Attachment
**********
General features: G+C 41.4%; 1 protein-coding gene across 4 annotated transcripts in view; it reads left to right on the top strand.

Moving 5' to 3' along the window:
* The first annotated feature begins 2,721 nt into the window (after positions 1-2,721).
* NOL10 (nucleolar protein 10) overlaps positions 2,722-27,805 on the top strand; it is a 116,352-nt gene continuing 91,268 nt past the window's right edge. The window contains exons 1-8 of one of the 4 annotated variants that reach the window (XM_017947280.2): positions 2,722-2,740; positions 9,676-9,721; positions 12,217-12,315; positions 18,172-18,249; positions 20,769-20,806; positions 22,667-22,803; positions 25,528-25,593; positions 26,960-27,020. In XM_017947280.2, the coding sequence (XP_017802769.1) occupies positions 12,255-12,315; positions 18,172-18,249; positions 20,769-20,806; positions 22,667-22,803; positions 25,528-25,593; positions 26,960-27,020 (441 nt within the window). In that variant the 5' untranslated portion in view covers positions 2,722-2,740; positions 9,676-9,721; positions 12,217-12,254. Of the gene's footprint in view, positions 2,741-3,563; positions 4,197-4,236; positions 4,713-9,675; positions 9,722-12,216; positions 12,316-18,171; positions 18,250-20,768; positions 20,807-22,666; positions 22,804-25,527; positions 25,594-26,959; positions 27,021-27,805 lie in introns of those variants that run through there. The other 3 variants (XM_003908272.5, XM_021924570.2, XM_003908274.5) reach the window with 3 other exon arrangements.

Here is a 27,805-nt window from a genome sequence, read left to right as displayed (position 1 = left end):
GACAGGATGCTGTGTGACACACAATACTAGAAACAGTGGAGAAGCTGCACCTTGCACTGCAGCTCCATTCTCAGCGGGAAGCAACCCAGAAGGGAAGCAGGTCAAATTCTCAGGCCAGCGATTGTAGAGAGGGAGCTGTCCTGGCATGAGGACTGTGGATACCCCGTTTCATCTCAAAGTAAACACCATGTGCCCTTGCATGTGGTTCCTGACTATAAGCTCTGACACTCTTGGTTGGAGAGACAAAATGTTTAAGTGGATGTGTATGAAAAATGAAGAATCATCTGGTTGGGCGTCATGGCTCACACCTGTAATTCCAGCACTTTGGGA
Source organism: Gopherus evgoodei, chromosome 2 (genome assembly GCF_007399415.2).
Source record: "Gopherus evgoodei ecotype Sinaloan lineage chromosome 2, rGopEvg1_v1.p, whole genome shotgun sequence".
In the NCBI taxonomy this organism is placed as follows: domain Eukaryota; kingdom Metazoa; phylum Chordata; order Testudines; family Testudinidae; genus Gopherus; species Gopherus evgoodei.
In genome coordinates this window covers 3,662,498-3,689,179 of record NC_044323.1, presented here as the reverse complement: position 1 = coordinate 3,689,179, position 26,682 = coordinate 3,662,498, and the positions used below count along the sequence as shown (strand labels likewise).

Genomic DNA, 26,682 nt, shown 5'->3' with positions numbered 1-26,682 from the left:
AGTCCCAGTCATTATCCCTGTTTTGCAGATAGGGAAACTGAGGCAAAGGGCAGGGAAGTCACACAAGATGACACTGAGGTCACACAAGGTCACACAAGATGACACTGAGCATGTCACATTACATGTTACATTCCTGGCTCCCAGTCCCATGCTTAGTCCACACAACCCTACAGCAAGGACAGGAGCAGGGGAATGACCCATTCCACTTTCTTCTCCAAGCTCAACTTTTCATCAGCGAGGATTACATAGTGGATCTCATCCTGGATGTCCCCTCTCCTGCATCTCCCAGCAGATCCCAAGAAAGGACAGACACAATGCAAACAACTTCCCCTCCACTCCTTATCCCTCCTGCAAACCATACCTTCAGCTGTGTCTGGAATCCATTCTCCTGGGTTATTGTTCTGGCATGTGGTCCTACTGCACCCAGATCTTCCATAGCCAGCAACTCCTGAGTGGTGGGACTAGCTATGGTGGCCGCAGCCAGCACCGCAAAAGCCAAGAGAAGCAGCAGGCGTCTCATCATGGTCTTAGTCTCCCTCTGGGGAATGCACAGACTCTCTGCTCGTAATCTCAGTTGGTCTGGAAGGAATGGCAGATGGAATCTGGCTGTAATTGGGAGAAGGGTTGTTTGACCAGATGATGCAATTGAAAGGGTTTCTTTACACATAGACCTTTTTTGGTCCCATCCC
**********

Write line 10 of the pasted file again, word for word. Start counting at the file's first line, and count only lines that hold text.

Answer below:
In genome coordinates this window covers 3,662,498-3,689,179 of record NC_044323.1, presented here as the reverse complement: position 1 = coordinate 3,689,179, position 26,682 = coordinate 3,662,498, and the positions used below count along the sequence as shown (strand labels likewise).